Automated clearing house (ACH) payments are growing at a steady pace. And increasingly these transactions involve not just traditional ACH payments - big, scheduled transactions such as payroll - but small, unscheduled transactions such as a cup of coffee at Starbucks. As the volume increases so too are the number of requests to investigate transactions by confused customers and vigilant law enforcement agencies.
The trouble for banks is their old ACH processing systems were not designed for these sorts of investigations. The popular PEP-Plus ACH processing from Fiserv only holds data online for 60 days, even though by law customers can contest debits for six months.
This has made investigations time consuming and created a growing need for banks to find solutions that can sort more efficiently. One of these banks is PNC Bank, which recently struck a deal with eGistics to host its ACH archive.
The ACH numbers tell the story of what banks are up against. In the first quarter of 2009 - even during the deepest recession in seventy years-ACH transaction volume still managed to increase 1.9 percent over a year ago. There were 3.8 billion transactions, according to NACHA, worth $7.3 trillion. That follows the full year 2008 totals when transaction volume grew 6.9 percent compared to 2007; that, in turn, was 13.2 percent higher than 2006. "A lot of what's going on with ACH is just dealing with and getting a handle on this volume," says Aaron McPherson, the research manager of payments at IDC Financial Insights.
By working with eGistics, which has built a vertical workflow architecture on top of a secure archive, PNC Bank is the first top ten bank to respond to this volume pressure by deciding to outsource its ACH archive. "What [eGistics] is doing is unique," McPherson says. "They're selling the archive with a wide variety of applications. Think of it as a business process outsourcing play."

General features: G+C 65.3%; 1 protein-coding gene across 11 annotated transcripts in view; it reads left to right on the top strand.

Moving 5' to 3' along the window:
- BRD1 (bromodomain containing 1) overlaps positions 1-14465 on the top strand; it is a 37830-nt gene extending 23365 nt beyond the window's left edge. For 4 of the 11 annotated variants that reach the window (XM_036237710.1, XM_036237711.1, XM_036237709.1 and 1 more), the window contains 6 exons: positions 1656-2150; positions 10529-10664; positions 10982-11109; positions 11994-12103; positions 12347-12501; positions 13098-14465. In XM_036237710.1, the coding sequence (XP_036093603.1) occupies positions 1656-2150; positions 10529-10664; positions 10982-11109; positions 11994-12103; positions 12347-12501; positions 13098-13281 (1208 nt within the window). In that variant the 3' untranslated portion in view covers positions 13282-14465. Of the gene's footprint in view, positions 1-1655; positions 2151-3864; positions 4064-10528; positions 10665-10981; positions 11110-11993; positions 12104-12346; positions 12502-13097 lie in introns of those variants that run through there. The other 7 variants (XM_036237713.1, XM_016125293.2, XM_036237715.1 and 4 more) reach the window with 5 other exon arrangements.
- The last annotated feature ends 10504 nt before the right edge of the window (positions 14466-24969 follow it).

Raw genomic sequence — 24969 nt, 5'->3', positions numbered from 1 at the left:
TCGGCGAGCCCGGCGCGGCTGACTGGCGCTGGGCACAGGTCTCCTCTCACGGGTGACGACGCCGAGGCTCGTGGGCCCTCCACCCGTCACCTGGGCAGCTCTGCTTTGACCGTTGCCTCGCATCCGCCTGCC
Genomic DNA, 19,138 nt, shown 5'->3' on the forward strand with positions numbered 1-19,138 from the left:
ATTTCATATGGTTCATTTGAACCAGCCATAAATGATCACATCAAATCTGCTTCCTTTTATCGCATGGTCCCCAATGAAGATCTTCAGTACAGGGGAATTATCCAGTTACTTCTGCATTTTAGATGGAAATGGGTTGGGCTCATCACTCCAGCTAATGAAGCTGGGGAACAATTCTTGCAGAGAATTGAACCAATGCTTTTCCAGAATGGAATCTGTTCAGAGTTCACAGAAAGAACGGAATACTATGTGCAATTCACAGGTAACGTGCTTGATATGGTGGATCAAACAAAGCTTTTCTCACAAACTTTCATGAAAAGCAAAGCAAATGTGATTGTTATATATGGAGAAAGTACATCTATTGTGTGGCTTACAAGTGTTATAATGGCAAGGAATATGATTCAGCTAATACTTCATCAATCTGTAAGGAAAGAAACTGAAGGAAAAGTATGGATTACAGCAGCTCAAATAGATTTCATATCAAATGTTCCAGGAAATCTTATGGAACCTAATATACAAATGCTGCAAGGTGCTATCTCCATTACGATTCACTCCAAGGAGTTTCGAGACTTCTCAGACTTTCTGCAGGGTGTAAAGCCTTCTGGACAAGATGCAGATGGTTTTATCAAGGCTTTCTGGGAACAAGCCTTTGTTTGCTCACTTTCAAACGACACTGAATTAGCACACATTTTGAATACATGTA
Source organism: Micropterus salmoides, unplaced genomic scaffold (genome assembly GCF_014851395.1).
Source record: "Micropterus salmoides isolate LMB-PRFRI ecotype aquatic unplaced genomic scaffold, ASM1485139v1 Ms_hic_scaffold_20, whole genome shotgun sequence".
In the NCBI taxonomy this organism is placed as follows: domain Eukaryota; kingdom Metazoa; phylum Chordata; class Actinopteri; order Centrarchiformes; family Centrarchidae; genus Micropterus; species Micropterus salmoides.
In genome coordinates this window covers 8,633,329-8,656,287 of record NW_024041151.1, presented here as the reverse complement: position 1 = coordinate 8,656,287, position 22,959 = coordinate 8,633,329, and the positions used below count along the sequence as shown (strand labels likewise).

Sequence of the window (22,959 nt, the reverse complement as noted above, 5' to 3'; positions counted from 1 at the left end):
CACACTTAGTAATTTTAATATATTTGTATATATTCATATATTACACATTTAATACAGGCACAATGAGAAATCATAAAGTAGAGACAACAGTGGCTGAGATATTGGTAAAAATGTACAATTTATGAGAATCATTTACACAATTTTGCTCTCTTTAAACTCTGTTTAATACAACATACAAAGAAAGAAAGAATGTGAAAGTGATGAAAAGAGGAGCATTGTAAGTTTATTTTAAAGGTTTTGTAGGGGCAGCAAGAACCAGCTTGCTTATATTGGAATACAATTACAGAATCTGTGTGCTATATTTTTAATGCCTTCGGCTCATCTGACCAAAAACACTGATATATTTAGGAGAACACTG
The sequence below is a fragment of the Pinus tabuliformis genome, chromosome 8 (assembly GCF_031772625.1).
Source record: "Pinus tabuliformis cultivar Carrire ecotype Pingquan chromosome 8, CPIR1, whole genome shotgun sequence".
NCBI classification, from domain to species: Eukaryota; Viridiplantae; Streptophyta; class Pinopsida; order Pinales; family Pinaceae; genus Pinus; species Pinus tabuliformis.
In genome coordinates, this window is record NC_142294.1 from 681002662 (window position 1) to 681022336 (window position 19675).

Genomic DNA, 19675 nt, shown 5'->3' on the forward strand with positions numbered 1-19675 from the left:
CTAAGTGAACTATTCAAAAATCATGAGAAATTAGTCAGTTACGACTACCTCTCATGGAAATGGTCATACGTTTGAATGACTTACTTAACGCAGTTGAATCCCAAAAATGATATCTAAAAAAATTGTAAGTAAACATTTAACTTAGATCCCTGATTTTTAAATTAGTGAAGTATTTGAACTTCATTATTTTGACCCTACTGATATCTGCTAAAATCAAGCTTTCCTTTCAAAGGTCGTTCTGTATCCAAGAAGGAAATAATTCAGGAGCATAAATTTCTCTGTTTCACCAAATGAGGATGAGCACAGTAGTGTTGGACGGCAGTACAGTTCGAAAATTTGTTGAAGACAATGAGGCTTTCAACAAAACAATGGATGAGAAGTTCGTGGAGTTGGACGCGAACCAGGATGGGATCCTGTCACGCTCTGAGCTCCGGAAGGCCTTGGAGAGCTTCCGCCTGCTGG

Steve Stone, the svp of treasury management operations at PNC, says that in the past a research request from a customer or law enforcement would initiate a time-consuming, multi-step process of pulling each transaction individually. "The step we decided to take was to create a database that we could research more efficiently and quickly. Now we just plug in the account number and the date ranges."
Another advantage for PNC is that when the bank investigates a transaction, which it does 5,000 times a month, bankers can make annotations in the archive. So, for instance, someone in the future can see if this person's account was investigated. The bank can avoid duplicative work and spot other problems, like too many contested transactions, which could be a sign of fraud.
In the past, the receiving depository financial institution, or RDFI, relied on the originating bank, the ODFI, to have proper fraud controls and to flag suspicious transaction, says IDC's McPherson. Now, however, the RDFIs need their own tools to screen transactions and weed out suspicious ones. PNC is strategizing along these lines. "The next logical step for us is to use the accumulated information on customer accounts to red flag behavior," Stone says. "Are payments consistent enough to go forward, or should we create an exception to review? We don't have enough data yet to do this, but we're building a warehouse of information."
PNC began building the database in February and it took only a few months from concept to completion with eGistics. "PNC is the first customer for our ACH product," says Bob Lund, CEO of eGistics. "We built it for PNC, and other large banks are looking at it."
Bob Meara, senior analyst at Celent, says that the deal between PNC and eGistics is significant for two reasons. First is the fact that a top ten bank would opt for a hosted solution and not an in-house one. However, Stone says eGistics "could develop the solution faster than if we did it internally." Plus, the pricing is attractive. There's a one-time transaction loading fee into the archive but then an unlimited ability to view the item. Plus, there's no capital investment in the software since it's hosted.
Meara says eGistics also provides PNC healthcare lockbox services, which is a subset of wholesale lockbox, for scanning and archiving of explanation of benefits. As consumers direct more of their own healthcare dollars from accounts such as health savings accounts, banks' role in healthcare payments could become greater. PNC was conducting the user acceptance testing of the healthcare solution during the summer and is expected to complete installation by year end.